Mint, Anyone?

Certs is a candy mint.
Certs is a breath mint.

The commercial’s voice-over narrator settles the improbable and stagey argument between the two twins in polka-dots by giving them a verbal shake.

You’re both right.
New Certs is two mints in one.

The more polarized our politics becomes and the more obnoxious our public discourse, the more I find myself wanting to verbally shake participants on both sides. Stop!

Isolating rogue regimes like China
doesn’t help them become less rogue-ish.

Retired Canadian politicians who are
still influential in policy circles
have business ties to China that are unseemly at best,
conflict-of-interest-producing at worst.

Both can be true.

Current and former Canadian politicians have personal ties to,
and have received personal benefits from, charities.

Canadian charities rely on
government support to thrive, even to survive.

Both can be true.

Disparaging someone’s race, ethnicity,
nationality, gender, or orientation is not OK.

Shouting-down someone who is expressing
opinions different from ours is not OK.

Both can be true.

Offensive behaviour does not build community.

There is no human right “not to be offended.”

Both can be true.

Medical scientists are our best hope in this epidemic.

Medical scientists disagree among themselves
(and sometimes with themselves)
about what’s best to do.

Both can be true. So, “Stop.”

I’d say, “We’re both right” but I can’t go quite that far. As long as we refuse to acknowledge that the person we’re arguing with or the position we’re arguing against also has some truth on their side, we’re not right: not as individuals and not as a society.

Even though discussion (as opposed to argumentation) doesn’t build audiences to sell to advertisers, and doesn’t give us that old self-righteous glow, maybe we could put a little less energy into proving our own point of view and a little more into finding common ground for improving a persistently messy and stubbornly imperfect world.

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8 Responses to Mint, Anyone?

  1. Jim Taylor says:

    Oh, my, would that your viewpoint could be universally accepted — nay, endorsed, absorbed, believed. Richard Rohr says the same thing (in several books) but he uses the mind-fog-inducing term “non-dualistic thinking”. You said it better.
    Jim T

    • Isabel Gibson says:

      Jim T – Thanks, Jim. On a related note, I watched part of a “roast” of Frank Sinatra where then-President Reagan was speaking. His gentle humour was in sharp contrast to what we see now, pretty much from all sides.

  2. In the midst of existential threats, a hierarchy of matters of seemingly lesser concerns emerges. It is more difficult to see nuances in “the big picture” under that kind of pressure. Matters that would seem paramount under other conditions become appendages of the cataclysm. You show a superior ability to hold both rational viewpoints in your analysis of situations. I know I struggle to keep such a perspective “under fire.”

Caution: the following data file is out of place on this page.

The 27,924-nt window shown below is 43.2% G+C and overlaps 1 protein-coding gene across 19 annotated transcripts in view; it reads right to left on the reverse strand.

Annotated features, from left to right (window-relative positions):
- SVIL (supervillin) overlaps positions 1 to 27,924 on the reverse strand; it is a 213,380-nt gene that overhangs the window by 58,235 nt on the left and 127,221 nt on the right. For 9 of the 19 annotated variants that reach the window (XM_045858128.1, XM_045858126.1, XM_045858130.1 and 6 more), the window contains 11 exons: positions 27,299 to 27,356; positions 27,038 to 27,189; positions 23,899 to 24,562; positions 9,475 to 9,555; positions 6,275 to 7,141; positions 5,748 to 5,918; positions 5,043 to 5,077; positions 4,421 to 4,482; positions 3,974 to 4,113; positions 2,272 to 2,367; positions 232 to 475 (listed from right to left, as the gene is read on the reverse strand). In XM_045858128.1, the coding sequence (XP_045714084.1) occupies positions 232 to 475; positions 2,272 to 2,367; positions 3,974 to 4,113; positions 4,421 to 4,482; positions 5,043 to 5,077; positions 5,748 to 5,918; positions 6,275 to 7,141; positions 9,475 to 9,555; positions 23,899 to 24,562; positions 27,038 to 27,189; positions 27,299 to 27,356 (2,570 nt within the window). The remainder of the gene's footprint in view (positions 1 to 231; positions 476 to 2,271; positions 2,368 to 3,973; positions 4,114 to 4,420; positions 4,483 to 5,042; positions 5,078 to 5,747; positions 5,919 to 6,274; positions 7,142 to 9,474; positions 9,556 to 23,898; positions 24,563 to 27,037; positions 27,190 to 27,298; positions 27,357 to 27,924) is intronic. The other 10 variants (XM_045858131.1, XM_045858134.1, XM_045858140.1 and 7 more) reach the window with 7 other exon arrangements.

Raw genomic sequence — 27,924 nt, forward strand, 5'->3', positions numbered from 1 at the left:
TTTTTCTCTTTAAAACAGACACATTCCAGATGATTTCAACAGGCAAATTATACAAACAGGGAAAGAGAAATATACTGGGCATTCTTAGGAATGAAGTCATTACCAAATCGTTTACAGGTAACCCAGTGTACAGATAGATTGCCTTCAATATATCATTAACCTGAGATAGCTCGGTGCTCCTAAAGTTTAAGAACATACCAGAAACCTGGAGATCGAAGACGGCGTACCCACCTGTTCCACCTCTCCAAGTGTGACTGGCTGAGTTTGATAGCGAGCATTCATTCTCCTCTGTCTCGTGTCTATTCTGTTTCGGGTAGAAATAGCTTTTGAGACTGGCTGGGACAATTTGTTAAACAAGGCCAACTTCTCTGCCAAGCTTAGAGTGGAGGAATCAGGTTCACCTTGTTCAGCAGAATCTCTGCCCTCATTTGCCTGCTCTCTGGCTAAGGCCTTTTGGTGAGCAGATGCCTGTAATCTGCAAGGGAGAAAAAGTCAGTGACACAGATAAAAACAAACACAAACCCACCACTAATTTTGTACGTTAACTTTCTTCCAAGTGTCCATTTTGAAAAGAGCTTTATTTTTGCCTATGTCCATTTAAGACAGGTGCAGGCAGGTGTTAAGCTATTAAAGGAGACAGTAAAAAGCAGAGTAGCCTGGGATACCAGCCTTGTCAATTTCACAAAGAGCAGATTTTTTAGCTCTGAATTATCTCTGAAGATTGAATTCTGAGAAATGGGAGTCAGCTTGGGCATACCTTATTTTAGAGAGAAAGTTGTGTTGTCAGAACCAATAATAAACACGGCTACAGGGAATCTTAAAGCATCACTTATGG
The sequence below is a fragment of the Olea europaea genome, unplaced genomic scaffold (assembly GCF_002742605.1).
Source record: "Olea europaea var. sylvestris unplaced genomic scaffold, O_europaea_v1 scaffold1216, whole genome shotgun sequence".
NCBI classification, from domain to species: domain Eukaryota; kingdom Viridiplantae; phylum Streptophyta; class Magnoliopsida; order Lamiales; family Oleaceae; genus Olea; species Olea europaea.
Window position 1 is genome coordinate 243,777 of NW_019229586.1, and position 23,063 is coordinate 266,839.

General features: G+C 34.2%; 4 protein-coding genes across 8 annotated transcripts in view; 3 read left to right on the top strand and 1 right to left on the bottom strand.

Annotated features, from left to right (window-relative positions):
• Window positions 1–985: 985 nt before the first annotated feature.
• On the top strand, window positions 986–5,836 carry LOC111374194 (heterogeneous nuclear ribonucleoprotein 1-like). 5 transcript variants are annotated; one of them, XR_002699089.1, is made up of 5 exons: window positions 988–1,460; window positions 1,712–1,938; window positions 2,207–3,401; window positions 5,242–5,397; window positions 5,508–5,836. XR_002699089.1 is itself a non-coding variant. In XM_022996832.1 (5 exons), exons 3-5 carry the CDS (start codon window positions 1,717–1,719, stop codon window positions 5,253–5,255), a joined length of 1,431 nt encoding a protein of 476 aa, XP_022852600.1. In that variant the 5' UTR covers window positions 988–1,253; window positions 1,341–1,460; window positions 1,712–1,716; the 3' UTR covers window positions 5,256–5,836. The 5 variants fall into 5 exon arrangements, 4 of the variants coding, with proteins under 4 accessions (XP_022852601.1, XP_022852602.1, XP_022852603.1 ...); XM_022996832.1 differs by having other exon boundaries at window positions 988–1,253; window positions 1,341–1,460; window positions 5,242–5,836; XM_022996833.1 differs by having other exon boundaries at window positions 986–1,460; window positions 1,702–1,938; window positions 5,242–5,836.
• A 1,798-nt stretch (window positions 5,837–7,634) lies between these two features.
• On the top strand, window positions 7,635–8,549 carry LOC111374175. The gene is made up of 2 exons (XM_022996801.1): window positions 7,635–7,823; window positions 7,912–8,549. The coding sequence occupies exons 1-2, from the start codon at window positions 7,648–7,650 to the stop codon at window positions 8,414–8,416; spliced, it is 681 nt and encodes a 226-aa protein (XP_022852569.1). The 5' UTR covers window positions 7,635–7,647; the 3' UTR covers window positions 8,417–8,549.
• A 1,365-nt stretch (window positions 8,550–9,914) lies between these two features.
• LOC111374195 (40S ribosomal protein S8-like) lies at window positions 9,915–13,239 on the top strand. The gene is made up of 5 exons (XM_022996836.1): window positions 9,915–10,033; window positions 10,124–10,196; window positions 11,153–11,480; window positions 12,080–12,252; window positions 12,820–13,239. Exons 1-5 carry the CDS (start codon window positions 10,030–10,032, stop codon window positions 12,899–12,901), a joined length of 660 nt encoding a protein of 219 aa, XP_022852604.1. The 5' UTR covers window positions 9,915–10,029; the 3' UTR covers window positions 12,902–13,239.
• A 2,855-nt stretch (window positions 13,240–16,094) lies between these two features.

• Isabel Gibson says:

      Laurna – I think we all struggle. I can be calm on the page, usually, but not always during the conversation. You raise an interesting point about our tolerance (for the cognitive dissonance that comes with “not landing” on a position – or not “hard”) dropping as we have to divert mental resources to deal with the stress of Other Matters.

  3. barbara carlson says:

    In what universe could this be achieved? — and the entrenchment just seems to deepen with time, in my long life’s observation. If I could eliminate one thing, with a wand, it would be the ridiculous and deadly devotion to “isms” — of any kind — especially their perversion.

    They’ve been the cause of much of man’s inhumanity to man — to deny or change your belief system means admitting you’ve been wrong or stupid, and that’s as hard as admitting to being conned. Con men of every ilk, including religious “leaders”, rely on this, and get away with evil.

    I may be off point here, but thanks for listening.

    • Isabel Gibson says:

      Barbara – I don’t think you’re off point. I agree that we often justify/explain our inhumanity by appealing to an -ism of some sort, but I fear the root cause lies deeper in our hearts. We seem to be built to find a way to distance ourselves from others. That doesn’t mean we can’t push back against that tendency.

      • barbara carlson says:

        One’s Tribe can only be so inclusive and then everybody else is Other. “Go away, not invited,” kind of thing.

        But I do know people who love everybody, judge no-one, or at least until they get to know them. Ha!

        • Isabel Gibson says:

          Barbara – I had a Northern Irish professor tell me not to refer to the Catholic/Protestant troubles as tribal conflict (this after he had been at pains to explain it wasn’t really religious warfare – that is, not based on differences in dogma). He saw that word as a pejorative, “something only primitive people would do, not people like us.” I took his point, but I use it as you do and think we all have our tribe(s).

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